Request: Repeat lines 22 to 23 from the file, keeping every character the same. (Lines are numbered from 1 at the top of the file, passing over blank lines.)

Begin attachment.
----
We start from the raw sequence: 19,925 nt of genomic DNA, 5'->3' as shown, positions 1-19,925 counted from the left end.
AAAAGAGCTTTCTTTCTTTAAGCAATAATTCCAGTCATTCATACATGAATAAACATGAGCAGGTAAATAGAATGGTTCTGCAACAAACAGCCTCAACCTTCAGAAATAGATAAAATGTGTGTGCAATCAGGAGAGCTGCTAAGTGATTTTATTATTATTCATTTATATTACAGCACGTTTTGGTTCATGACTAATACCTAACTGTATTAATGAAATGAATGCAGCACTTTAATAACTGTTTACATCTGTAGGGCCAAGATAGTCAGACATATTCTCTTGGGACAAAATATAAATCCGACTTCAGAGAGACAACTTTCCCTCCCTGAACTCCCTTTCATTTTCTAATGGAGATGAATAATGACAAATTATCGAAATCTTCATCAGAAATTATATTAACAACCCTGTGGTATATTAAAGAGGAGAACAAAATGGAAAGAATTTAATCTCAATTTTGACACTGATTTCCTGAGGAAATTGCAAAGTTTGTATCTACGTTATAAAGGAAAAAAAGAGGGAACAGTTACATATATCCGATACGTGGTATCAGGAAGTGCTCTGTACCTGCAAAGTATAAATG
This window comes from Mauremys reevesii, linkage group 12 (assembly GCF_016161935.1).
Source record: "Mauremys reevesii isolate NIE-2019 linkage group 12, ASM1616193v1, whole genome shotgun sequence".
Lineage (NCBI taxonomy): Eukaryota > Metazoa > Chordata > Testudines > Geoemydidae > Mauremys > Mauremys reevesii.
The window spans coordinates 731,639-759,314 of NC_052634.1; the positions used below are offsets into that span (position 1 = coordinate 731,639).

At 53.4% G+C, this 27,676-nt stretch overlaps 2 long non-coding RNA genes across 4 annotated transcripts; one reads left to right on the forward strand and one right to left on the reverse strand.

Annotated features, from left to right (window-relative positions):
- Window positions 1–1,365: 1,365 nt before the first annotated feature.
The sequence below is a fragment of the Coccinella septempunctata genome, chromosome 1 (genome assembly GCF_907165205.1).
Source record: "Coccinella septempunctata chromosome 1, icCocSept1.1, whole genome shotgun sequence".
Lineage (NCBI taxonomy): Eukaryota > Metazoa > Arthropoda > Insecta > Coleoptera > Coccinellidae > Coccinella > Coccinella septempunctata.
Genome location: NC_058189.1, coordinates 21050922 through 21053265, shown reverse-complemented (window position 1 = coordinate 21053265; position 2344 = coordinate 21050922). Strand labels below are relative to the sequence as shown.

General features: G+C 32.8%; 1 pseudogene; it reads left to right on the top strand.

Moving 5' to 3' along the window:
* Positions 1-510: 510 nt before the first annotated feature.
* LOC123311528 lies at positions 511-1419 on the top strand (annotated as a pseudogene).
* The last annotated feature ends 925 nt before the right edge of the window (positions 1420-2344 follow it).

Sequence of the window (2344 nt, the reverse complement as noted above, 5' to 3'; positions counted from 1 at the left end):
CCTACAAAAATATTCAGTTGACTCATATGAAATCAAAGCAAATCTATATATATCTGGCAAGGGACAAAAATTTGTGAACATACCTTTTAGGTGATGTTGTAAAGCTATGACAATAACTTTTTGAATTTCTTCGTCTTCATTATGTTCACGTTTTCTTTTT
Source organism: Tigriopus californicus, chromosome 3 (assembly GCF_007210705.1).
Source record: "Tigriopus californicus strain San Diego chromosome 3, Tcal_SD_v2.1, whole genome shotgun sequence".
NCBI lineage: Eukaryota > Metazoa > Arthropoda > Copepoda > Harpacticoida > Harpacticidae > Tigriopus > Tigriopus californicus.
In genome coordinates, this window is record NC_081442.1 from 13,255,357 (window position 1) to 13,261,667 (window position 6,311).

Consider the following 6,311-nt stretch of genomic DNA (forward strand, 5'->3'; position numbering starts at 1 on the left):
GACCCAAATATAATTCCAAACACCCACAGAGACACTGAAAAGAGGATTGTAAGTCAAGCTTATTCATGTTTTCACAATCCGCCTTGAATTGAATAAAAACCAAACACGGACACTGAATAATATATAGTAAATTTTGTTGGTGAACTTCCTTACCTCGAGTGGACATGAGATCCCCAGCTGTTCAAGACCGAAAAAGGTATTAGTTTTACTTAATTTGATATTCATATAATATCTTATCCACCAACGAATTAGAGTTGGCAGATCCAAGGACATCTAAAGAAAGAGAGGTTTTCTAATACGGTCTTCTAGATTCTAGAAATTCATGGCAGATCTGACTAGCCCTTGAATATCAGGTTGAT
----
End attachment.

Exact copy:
Source record: "Tigriopus californicus strain San Diego chromosome 3, Tcal_SD_v2.1, whole genome shotgun sequence".
NCBI lineage: Eukaryota > Metazoa > Arthropoda > Copepoda > Harpacticoida > Harpacticidae > Tigriopus > Tigriopus californicus.